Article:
Couple of details here:
Toyota had no software testing procedures, no peer review, etc. The secondary backup CPU code was provided by a third party in compiled form, Toyota never examined it.
Their coding standards were ad hoc and they failed to follow them. Simple static analysis tools found massive numbers of errors.
They used over ten thousand global variables, with numerous confirmed race conditions, nested locks, etc.
Their watchdog merely checked that the system was running and did not respond to task failures or CPU overload conditions so would not bother to reset the ECU, even if most of the tasks crashed. Since this is the basic function of a watchdog, they may as well not have had one.
They claimed to be using ECC memory but did not, so anything from single bit errors to whole page corruption were undetected and uncorrected.
A bunch of logic was jammed in one spaghetti task that was both responsible for calculating the throttle position, running various failsafes, and recording diagnostic error codes. Any failure of this task was undetected by the watchdog and disabled most of the failsafes. Due to no ECC and the stack issue below, a single bit error would turn off the runnable flag for this task and cause it to stop being scheduled for CPU time. No error codes would be recorded.
They did not do any logging (eg of OS task scheduler state, number of ECU resets, etc), not even in the event of a crash or ECU reset.
The code contained various recursive paths and no effort was made to prevent stack overflows. Worse, the RTOS kernel data structures were located immediately after the 4K stack, so stack overflows could smash these structures, including disabling tasks from running.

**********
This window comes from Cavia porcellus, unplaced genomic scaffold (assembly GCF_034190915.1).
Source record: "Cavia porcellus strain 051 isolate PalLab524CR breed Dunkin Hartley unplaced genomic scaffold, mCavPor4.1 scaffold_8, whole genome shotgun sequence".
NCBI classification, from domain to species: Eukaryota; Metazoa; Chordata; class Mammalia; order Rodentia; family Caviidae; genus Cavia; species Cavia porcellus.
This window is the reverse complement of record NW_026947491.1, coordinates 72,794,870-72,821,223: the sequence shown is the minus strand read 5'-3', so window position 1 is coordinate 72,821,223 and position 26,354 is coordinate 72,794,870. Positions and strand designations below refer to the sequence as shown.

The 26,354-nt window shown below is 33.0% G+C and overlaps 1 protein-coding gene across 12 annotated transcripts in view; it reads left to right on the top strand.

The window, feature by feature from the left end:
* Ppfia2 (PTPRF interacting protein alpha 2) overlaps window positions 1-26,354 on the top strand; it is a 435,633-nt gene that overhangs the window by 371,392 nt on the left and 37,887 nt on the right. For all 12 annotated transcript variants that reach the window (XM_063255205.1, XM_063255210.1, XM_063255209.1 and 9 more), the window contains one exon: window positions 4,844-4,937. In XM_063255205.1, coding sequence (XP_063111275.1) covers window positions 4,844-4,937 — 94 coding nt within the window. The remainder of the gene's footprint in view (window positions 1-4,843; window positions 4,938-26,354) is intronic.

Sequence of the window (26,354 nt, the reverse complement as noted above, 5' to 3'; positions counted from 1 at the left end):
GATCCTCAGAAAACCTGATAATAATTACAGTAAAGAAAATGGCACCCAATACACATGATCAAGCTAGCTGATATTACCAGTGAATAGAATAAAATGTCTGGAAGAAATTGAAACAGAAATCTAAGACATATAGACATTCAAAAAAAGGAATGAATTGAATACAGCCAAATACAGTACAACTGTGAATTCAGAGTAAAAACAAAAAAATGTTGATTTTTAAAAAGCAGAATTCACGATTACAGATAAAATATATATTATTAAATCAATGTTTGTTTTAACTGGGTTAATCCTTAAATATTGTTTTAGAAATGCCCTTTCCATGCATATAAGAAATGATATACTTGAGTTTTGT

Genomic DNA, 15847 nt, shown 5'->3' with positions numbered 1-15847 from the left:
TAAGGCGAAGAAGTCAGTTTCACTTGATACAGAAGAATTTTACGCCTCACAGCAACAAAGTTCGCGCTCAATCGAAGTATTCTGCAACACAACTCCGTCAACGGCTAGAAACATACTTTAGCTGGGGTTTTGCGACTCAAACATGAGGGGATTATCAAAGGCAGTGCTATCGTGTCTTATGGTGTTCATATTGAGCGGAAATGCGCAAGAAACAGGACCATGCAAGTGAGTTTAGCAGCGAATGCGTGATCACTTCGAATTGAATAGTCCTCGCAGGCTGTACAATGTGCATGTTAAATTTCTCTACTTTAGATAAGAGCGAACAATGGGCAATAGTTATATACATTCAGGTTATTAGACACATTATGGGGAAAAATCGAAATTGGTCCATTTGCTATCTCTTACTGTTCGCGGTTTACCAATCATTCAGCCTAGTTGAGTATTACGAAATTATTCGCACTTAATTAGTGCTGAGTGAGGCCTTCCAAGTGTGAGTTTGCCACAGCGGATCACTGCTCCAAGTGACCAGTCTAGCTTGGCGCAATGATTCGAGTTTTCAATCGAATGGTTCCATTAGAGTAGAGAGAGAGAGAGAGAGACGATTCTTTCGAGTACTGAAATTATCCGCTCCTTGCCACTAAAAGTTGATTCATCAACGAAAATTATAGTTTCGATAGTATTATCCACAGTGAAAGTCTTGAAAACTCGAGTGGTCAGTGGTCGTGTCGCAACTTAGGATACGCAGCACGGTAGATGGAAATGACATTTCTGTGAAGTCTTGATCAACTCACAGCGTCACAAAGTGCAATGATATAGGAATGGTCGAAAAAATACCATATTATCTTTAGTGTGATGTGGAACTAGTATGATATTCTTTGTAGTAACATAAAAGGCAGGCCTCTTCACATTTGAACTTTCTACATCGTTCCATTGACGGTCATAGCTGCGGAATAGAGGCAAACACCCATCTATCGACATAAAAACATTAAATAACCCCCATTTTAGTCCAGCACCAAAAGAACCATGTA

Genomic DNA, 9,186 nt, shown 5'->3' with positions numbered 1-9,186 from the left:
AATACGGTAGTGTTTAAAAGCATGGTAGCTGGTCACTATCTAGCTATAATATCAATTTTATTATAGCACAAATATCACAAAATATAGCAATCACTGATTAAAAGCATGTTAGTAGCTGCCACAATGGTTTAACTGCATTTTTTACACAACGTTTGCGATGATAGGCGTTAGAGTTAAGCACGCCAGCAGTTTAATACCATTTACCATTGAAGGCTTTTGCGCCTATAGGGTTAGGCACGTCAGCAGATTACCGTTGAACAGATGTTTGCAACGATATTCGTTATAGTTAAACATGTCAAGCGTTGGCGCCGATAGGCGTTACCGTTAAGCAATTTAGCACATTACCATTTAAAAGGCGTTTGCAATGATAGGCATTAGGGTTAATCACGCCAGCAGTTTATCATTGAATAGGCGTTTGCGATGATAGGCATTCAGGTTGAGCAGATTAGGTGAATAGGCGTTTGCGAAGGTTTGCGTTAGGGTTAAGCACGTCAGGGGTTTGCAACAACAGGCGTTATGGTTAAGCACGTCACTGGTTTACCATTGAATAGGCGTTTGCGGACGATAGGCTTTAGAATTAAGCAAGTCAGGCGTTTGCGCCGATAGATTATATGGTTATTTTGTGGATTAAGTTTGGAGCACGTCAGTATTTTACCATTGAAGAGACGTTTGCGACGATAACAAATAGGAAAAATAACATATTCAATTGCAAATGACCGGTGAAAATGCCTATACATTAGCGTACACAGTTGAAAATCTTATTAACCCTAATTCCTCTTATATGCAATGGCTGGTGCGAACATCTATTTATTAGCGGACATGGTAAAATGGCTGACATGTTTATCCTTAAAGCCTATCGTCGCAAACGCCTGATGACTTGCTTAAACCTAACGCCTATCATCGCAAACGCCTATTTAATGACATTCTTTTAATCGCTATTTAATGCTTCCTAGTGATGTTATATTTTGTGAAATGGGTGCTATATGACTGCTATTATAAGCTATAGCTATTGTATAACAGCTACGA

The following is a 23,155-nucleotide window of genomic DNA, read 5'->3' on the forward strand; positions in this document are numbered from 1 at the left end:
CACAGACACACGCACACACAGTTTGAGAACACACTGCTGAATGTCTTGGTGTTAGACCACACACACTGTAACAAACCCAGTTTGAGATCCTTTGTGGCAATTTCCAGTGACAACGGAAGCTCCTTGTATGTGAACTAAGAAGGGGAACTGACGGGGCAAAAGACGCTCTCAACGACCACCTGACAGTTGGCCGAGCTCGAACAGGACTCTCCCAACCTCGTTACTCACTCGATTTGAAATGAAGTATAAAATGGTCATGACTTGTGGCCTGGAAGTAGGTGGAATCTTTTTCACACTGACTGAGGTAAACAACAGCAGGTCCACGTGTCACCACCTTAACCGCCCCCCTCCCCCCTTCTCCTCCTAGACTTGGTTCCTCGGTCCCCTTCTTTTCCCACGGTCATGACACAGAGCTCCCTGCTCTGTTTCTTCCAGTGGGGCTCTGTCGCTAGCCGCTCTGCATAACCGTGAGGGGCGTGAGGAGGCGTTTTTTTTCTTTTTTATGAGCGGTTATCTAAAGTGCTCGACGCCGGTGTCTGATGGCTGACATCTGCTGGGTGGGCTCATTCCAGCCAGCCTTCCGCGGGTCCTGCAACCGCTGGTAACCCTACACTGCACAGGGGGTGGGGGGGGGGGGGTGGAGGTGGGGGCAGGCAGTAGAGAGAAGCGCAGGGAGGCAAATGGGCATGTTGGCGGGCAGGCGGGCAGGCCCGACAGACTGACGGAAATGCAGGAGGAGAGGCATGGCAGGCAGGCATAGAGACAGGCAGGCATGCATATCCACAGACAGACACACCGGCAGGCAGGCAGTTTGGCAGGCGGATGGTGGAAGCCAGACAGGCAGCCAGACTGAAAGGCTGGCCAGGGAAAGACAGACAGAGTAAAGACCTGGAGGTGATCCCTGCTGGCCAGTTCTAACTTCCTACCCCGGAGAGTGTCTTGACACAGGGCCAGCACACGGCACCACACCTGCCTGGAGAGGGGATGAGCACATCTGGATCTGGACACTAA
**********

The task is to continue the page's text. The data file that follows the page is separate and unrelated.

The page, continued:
They were supposed to be using mirroring of variables to detect memory smashing/corruption (write A and XOR A to separate locations, then compare them on read to make sure they match). They were not doing this for some critical variables for some inexplicable reason, including the throttle position so any memory corruption could write a max throttle value and be undetected.
Instead of using the certified, audited version of the RTOS like most auto makers, they used an unverified version.
Thanks to not bothering to review the OS code, they had no idea the OS data structures were not mirrored. A single bit flip can start or stop a task, even a life-safety critical one.
These are just some of the massive glaring failures at every level of specifying, coding, and testing a safety-critical embedded system.
I am now confident in saying at least some of the unintended acceleration events with Toyota vehicles were caused by software failures due to gross incompetence and negligence on the part of Toyota. They stumbled into writing software, piling hack on top of hack, never bothering to implement any testing, peer review, documentation, specifications, or even the slightest hint that they even considered the software something worth noticing.